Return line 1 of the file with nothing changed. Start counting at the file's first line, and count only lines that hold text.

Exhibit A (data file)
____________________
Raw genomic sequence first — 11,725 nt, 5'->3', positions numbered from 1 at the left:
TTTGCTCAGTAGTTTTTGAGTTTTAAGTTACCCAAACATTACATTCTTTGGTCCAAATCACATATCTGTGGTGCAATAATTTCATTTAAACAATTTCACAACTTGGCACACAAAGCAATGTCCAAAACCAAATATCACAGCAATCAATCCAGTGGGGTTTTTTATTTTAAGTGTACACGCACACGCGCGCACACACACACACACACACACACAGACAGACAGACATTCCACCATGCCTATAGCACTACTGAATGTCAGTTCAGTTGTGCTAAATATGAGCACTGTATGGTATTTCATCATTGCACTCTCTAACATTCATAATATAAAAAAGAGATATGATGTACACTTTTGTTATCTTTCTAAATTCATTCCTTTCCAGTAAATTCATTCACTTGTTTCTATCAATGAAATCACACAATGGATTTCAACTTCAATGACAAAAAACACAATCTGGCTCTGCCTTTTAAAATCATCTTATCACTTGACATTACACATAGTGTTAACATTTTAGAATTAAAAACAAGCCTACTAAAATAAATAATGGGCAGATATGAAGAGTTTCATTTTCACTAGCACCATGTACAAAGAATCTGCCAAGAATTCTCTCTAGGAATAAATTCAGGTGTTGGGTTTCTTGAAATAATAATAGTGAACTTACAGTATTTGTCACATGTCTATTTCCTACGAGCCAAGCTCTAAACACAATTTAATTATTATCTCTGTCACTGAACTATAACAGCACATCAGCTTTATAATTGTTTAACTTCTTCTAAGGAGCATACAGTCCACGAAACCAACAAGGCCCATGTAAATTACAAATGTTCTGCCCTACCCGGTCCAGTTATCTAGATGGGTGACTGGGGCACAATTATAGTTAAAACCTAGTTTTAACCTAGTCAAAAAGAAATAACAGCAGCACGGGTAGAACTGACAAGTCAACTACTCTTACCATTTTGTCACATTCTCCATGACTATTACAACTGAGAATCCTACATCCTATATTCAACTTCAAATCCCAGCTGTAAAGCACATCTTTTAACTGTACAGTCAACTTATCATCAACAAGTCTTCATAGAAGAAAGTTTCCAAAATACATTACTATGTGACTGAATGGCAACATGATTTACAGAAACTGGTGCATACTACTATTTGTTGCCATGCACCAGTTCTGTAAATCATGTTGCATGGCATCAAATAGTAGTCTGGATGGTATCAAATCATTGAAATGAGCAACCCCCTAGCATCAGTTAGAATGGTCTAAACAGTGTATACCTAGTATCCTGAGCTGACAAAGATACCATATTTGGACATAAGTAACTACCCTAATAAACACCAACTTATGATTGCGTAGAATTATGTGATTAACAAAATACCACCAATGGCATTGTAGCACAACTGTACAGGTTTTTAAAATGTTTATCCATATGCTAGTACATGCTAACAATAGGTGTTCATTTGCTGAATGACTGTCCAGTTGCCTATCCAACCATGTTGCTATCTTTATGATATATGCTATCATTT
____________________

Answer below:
Raw genomic sequence first — 11,725 nt, 5'->3', positions numbered from 1 at the left: